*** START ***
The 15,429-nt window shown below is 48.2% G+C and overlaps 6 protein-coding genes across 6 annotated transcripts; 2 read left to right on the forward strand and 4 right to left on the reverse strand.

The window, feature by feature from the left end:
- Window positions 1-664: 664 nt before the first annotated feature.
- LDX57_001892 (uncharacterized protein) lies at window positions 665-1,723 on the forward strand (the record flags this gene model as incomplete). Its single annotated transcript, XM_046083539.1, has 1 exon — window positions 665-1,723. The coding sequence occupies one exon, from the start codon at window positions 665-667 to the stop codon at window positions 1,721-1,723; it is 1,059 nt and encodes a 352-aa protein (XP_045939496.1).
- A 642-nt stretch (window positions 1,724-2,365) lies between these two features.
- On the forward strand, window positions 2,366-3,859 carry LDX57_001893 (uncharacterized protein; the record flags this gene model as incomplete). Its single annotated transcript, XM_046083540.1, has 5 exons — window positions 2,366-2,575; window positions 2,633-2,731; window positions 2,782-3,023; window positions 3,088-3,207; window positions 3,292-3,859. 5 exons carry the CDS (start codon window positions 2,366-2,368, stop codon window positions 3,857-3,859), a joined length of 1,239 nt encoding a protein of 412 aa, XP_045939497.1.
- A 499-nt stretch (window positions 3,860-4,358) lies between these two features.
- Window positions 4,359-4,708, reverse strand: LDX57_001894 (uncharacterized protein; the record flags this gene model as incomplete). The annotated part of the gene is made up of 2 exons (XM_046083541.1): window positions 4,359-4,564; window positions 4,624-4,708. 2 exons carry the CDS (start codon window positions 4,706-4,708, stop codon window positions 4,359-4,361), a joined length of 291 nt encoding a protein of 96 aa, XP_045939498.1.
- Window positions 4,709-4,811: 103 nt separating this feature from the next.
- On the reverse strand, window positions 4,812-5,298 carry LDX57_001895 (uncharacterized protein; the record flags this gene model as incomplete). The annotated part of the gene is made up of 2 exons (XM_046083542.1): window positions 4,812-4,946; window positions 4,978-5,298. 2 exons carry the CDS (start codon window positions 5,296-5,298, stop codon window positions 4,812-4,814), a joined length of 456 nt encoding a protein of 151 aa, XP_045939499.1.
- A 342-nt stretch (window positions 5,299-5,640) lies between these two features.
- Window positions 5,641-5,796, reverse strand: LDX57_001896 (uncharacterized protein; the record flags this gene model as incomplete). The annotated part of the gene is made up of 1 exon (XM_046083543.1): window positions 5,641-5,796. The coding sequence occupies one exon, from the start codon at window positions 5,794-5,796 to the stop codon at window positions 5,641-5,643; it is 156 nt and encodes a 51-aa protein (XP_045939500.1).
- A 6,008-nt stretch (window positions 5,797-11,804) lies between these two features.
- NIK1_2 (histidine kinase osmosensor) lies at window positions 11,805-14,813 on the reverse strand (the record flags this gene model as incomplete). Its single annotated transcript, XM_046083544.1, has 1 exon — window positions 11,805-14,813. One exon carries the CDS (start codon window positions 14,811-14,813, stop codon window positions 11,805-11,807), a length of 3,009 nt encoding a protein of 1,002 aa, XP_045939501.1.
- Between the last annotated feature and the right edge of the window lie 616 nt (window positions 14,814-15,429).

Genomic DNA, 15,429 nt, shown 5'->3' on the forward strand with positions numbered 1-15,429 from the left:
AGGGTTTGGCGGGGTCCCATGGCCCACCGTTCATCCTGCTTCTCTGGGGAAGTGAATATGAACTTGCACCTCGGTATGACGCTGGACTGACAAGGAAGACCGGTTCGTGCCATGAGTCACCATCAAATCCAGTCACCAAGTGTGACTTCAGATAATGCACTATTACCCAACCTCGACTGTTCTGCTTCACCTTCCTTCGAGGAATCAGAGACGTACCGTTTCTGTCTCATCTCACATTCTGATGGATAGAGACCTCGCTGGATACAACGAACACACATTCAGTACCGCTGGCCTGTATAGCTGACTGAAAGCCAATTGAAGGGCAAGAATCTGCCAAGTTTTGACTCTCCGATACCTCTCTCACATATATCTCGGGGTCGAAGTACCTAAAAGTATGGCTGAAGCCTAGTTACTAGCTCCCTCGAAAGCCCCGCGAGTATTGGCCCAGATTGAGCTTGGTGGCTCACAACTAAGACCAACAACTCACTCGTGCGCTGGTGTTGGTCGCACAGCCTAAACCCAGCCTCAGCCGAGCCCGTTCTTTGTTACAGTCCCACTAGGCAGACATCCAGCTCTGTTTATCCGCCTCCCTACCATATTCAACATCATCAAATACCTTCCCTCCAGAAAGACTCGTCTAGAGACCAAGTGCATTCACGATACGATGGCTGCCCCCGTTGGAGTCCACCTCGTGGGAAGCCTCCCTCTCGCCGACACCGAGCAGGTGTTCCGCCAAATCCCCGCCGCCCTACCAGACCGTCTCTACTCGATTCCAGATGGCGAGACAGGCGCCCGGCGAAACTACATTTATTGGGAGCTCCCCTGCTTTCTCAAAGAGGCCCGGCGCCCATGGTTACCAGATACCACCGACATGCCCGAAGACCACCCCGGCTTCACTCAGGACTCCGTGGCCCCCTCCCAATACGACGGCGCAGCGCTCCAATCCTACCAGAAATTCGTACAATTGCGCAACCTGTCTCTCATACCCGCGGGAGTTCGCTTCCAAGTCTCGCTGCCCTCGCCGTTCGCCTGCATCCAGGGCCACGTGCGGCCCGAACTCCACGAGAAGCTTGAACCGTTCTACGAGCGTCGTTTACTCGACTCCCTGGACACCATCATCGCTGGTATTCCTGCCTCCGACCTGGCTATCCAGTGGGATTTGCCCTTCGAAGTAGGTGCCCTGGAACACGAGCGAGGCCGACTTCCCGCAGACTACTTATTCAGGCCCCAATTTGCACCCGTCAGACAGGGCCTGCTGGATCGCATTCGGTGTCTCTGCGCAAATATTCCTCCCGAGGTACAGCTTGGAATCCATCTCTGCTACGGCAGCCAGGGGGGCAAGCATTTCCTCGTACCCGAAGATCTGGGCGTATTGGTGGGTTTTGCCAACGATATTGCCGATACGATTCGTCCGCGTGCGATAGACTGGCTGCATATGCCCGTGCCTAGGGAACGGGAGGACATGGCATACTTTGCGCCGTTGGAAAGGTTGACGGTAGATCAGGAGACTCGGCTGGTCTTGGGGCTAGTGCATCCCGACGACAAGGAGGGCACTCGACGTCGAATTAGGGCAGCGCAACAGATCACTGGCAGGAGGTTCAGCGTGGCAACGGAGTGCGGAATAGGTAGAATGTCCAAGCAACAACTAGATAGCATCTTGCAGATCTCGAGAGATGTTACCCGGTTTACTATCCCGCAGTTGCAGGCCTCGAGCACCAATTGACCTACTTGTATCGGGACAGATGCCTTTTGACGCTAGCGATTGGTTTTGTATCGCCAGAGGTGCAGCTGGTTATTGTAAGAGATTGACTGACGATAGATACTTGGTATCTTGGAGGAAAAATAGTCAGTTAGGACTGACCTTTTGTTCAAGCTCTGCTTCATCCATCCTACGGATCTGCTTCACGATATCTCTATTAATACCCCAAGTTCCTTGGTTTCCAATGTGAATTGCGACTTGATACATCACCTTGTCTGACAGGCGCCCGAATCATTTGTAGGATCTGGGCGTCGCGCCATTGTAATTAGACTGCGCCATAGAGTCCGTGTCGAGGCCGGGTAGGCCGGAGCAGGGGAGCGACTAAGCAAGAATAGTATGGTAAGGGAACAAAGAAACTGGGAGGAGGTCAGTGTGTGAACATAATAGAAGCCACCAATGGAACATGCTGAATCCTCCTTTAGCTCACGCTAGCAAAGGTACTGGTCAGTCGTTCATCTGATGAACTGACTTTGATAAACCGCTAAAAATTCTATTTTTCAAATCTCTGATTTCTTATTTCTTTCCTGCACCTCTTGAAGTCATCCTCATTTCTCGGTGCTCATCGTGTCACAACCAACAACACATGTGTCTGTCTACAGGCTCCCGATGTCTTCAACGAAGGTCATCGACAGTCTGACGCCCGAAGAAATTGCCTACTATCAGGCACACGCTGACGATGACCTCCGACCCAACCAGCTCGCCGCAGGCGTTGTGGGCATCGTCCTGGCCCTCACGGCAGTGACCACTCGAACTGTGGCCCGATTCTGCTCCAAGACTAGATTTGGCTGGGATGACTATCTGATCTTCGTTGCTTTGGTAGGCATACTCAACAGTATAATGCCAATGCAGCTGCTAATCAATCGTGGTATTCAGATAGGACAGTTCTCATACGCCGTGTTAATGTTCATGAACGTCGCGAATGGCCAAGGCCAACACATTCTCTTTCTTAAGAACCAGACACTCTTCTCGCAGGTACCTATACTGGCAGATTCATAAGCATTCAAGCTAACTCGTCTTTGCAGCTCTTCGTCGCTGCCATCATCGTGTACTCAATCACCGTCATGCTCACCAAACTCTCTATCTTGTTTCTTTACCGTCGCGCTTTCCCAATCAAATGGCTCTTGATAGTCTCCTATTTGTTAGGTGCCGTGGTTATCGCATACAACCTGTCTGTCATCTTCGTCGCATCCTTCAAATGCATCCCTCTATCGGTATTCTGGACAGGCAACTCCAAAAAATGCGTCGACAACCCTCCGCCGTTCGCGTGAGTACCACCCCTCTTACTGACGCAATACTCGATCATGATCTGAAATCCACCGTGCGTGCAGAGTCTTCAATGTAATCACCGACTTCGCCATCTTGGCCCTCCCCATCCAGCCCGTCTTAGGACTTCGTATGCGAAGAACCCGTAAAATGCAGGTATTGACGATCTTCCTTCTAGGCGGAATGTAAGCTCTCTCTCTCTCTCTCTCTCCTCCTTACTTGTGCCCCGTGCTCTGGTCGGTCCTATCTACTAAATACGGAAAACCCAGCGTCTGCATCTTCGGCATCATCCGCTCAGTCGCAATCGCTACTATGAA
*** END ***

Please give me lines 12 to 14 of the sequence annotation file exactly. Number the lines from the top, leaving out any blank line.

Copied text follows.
- Window positions 5,641-5,796, reverse strand: LDX57_001896 (uncharacterized protein; the record flags this gene model as incomplete). The annotated part of the gene is made up of 1 exon (XM_046083543.1): window positions 5,641-5,796. The coding sequence occupies one exon, from the start codon at window positions 5,794-5,796 to the stop codon at window positions 5,641-5,643; it is 156 nt and encodes a 51-aa protein (XP_045939500.1).
- A 6,008-nt stretch (window positions 5,797-11,804) lies between these two features.
- NIK1_2 (histidine kinase osmosensor) lies at window positions 11,805-14,813 on the reverse strand (the record flags this gene model as incomplete). Its single annotated transcript, XM_046083544.1, has 1 exon — window positions 11,805-14,813. One exon carries the CDS (start codon window positions 14,811-14,813, stop codon window positions 11,805-11,807), a length of 3,009 nt encoding a protein of 1,002 aa, XP_045939501.1.